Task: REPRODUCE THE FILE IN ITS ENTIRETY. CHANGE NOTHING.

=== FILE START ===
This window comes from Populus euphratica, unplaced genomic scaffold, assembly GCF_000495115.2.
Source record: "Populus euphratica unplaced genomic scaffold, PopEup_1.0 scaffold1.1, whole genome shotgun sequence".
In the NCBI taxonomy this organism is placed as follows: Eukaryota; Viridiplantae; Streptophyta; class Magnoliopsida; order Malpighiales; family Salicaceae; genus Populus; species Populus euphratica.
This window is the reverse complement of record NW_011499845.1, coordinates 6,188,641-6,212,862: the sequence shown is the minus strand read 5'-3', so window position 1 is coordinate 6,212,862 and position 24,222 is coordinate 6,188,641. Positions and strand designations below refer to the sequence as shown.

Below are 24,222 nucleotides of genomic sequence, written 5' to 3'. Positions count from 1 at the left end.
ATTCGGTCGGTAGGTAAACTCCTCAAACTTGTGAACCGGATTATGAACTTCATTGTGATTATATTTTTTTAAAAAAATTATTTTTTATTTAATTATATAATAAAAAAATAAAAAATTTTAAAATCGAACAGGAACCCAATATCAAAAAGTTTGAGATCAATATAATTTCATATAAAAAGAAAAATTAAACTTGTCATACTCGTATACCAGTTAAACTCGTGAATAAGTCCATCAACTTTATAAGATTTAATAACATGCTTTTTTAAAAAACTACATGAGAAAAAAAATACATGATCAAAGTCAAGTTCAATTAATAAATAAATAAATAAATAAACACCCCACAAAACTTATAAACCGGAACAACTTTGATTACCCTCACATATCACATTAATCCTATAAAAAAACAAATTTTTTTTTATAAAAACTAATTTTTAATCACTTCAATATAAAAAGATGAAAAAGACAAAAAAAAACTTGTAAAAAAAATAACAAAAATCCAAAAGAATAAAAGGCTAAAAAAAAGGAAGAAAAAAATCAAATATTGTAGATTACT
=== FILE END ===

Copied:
This window comes from Populus euphratica, unplaced genomic scaffold, assembly GCF_000495115.2.
Source record: "Populus euphratica unplaced genomic scaffold, PopEup_1.0 scaffold1.1, whole genome shotgun sequence".
In the NCBI taxonomy this organism is placed as follows: Eukaryota; Viridiplantae; Streptophyta; class Magnoliopsida; order Malpighiales; family Salicaceae; genus Populus; species Populus euphratica.
This window is the reverse complement of record NW_011499845.1, coordinates 6,188,641-6,212,862: the sequence shown is the minus strand read 5'-3', so window position 1 is coordinate 6,212,862 and position 24,222 is coordinate 6,188,641. Positions and strand designations below refer to the sequence as shown.

Below are 24,222 nucleotides of genomic sequence, written 5' to 3'. Positions count from 1 at the left end.
ATTCGGTCGGTAGGTAAACTCCTCAAACTTGTGAACCGGATTATGAACTTCATTGTGATTATATTTTTTTAAAAAAATTATTTTTTATTTAATTATATAATAAAAAAATAAAAAATTTTAAAATCGAACAGGAACCCAATATCAAAAAGTTTGAGATCAATATAATTTCATATAAAAAGAAAAATTAAACTTGTCATACTCGTATACCAGTTAAACTCGTGAATAAGTCCATCAACTTTATAAGATTTAATAACATGCTTTTTTAAAAAACTACATGAGAAAAAAAATACATGATCAAAGTCAAGTTCAATTAATAAATAAATAAATAAATAAACACCCCACAAAACTTATAAACCGGAACAACTTTGATTACCCTCACATATCACATTAATCCTATAAAAAAACAAATTTTTTTTTATAAAAACTAATTTTTAATCACTTCAATATAAAAAGATGAAAAAGACAAAAAAAAACTTGTAAAAAAAATAACAAAAATCCAAAAGAATAAAAGGCTAAAAAAAAGGAAGAAAAAAATCAAATATTGTAGATTACT